A retired marine who survived a deadly helicopter crash in Afghanistan was at JBER on Tuesday to meet soldiers who helped rescue him face-to-face.

Retired Marine Corps 1st Sgt. Ryan Leighton says speaking to the Alaska Air National Guard’s 210th Rescue Squadron was about showing gratitude for their efforts and appreciation for his own life.

“I just felt my whole pelvis snap as I buckled over the gun mount, and then I hit the mountain and then the aircraft hit me,” Leighton recalled.

After the 2012 crash, Leighton spent three weeks in a military medical center, but that was just the beginning of his recovery.

He blamed himself for the two lives that were lost in the accident and has spent the past several years working through PTSD, depression, excessive drinking and suicidal tendencies.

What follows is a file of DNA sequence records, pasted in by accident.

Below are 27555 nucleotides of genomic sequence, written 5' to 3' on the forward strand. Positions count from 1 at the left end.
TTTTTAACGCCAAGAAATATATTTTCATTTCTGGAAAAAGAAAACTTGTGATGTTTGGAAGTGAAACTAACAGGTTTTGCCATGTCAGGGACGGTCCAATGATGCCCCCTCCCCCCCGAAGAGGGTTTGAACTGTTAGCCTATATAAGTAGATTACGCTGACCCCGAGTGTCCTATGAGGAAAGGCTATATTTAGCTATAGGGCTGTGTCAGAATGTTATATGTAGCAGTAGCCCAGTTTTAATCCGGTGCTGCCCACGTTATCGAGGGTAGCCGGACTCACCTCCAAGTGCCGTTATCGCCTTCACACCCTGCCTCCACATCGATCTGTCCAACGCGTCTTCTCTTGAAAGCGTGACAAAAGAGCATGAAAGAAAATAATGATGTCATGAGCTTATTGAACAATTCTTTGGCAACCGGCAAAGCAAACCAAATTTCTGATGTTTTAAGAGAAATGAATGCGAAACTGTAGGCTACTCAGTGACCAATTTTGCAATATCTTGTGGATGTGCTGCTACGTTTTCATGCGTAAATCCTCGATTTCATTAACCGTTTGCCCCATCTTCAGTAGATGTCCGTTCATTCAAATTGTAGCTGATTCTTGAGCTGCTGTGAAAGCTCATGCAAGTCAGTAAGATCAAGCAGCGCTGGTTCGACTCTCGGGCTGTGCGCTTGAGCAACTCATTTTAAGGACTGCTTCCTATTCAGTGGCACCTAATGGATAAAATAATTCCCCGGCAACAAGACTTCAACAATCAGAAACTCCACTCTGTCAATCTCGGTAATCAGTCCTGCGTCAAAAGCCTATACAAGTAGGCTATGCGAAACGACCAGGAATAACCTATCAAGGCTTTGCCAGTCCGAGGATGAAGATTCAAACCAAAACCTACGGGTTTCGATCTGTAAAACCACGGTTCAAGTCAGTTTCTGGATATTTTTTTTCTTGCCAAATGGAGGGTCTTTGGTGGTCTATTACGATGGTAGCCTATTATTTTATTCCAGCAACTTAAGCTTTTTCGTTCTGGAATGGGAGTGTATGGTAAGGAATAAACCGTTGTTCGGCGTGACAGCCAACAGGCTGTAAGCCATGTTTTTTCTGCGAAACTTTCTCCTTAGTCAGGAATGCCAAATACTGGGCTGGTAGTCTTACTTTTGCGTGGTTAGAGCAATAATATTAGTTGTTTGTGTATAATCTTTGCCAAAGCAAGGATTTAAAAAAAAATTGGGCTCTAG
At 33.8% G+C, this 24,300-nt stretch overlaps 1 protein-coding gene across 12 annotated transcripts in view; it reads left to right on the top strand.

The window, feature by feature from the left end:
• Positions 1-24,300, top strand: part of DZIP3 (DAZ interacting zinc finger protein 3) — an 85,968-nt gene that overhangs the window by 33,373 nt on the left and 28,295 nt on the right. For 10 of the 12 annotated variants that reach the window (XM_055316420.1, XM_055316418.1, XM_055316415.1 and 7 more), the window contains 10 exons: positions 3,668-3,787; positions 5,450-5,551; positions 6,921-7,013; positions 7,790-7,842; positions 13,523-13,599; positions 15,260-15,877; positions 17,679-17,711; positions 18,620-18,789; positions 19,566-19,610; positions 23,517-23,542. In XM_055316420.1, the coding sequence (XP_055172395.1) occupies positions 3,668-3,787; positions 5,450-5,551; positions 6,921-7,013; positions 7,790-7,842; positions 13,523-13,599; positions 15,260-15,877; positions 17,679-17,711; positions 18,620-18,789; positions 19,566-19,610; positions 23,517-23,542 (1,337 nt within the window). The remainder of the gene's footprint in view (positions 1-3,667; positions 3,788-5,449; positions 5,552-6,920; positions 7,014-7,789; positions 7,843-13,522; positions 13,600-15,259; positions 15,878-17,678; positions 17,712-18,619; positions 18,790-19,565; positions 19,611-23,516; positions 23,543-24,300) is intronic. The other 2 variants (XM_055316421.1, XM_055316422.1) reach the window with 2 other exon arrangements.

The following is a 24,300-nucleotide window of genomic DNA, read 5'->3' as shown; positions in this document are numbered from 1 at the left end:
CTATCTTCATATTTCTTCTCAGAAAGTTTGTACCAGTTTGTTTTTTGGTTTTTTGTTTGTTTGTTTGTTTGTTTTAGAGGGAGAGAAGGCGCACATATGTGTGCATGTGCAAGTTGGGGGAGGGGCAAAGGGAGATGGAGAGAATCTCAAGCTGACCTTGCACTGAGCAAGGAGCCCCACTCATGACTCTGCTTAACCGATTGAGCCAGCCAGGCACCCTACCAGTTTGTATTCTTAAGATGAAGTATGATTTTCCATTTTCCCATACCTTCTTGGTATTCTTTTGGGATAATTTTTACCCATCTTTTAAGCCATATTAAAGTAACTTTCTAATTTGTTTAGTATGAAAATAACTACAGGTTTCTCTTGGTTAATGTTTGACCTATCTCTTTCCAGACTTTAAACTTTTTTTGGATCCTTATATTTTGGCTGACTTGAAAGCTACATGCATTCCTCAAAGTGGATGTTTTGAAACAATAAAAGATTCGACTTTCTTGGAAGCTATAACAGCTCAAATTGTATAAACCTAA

Today, his story has transformed into one of personal triumph and overcoming a tragedy that challenged him mentally and physically.

“I didn't want to be this broke and decrepit guy that was the stigma, that was this dysfunctional veteran that couldn't handle things,” Leighton said.  “I wanted to be that poster boy. When you don't think you can meet that standard, you start looking for alternative motives, but you just have to start somewhere.”

After Leighton spoke to the squadron, he was able to spend time with members on base.

He says for him, a big part of managing suicidal thoughts is wanting to honor those who risked their lives to save his own.

“You want to go up and hug them and let them know that you think about them every day,” Leighton said.

Suicide is a major concern among veterans and active duty military members. According to the U.S. Department of Veterans Affairs, each day there are around 20 veterans who commit suicide.

Leighton says another reason he shares his story is to encourage others to get the help they need.

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